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Tech Training for Staff and Patients


Patients say they want their doctors’ offices to be tech-savvy. They want to communicate with you and your staff, use patient portals and smartphone applications. But there’s a difference between wanting a digital future and actually knowing how to get there. Here’s how to get your patients and staff on board.

From iPhone applications that enable remote access to electronic health records to tablet PCs with voice recognition software to Web-based portals that let patients check-in, schedule appointments, and get lab results online, medical practices these days have become high-tech operations. Implemented properly, of course, new software can enhance both productivity and the patient experience. But done poorly, it can be tens of thousands of dollars down the drain - not to mention a hassle factor of epic proportions.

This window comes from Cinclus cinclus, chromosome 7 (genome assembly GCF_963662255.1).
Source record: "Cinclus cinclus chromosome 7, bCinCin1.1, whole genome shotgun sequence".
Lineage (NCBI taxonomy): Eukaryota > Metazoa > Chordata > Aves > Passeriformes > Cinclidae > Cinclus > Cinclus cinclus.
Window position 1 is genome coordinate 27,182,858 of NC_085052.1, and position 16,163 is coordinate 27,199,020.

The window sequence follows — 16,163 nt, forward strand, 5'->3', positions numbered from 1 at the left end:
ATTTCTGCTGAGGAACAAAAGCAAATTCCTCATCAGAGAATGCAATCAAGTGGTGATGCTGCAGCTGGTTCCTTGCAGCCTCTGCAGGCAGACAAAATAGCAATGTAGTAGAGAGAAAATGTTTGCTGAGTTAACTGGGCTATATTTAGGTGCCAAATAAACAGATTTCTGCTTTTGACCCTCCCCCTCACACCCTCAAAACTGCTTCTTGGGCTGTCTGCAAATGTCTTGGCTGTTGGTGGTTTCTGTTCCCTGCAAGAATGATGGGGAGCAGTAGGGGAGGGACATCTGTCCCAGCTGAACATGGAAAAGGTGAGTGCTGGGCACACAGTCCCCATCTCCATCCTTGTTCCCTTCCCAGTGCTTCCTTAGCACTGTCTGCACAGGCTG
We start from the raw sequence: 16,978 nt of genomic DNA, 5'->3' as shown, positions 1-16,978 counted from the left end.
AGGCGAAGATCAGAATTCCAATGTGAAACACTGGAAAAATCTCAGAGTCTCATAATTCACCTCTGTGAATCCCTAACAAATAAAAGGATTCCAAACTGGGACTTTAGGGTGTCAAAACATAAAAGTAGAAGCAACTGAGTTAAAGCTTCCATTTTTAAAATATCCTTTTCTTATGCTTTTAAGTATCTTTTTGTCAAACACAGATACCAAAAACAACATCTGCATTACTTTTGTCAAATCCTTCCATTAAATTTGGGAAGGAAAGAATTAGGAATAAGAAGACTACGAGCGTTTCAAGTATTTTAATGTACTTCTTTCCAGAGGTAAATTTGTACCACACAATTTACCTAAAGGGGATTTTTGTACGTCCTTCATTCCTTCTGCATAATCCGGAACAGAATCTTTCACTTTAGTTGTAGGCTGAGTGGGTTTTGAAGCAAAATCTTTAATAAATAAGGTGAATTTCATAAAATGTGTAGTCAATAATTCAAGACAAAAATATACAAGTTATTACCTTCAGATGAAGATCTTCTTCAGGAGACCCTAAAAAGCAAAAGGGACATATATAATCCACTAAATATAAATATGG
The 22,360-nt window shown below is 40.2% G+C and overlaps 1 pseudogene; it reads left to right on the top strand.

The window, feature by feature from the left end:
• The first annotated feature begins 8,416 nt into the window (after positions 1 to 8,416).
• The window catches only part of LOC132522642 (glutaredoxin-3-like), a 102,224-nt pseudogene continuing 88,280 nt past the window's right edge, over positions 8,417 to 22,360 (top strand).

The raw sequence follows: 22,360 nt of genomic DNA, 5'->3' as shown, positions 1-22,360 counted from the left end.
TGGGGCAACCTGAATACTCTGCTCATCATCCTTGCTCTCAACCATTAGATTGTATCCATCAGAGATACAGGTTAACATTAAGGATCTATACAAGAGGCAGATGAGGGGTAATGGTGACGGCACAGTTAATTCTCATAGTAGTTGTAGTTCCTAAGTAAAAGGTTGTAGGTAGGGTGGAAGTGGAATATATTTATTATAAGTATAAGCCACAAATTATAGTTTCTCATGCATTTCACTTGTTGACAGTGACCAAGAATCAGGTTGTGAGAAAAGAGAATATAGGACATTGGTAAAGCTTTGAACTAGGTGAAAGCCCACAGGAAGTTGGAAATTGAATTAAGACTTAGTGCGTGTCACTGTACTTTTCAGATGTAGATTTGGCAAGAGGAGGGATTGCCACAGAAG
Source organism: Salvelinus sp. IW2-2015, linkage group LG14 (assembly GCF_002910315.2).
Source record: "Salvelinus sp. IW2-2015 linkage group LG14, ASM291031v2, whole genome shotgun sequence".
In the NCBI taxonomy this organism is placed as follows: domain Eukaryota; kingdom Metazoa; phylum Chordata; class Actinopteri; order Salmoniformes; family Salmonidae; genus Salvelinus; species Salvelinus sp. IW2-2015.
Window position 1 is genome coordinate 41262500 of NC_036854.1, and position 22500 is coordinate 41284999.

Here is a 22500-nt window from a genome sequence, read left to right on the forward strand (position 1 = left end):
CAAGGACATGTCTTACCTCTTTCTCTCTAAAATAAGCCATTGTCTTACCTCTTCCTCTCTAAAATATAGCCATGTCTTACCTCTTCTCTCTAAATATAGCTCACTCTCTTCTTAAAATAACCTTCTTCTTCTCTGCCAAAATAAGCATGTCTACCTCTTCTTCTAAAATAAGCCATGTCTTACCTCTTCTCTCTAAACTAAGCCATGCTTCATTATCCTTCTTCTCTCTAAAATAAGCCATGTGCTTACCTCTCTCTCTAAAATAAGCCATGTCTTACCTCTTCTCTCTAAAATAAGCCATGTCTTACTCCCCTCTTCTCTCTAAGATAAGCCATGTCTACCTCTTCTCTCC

Indeed, practices looking to reap the benefit of their investment in medical technology must be willing to commit the time, money, and resources to train their team on its use, says Derek Kosiorek, a technology consultant with the MGMA Health Care Consulting Group. "Your success with technology has a lot to do with the amount of time you put into it, which can be difficult because physicians often see the amount of training required as adversely effecting productivity," he says. "But we see a lot of complaints about a lot of systems being used in practices and anytime there's an issue it's more often than not the vendor's fault in the mind of the user - when really it usually could have been avoided by better training."

Here is an overview of "best practice" training methods for bringing the end users in your office - doctors, staff, and patients - up to speed.

Skills assessment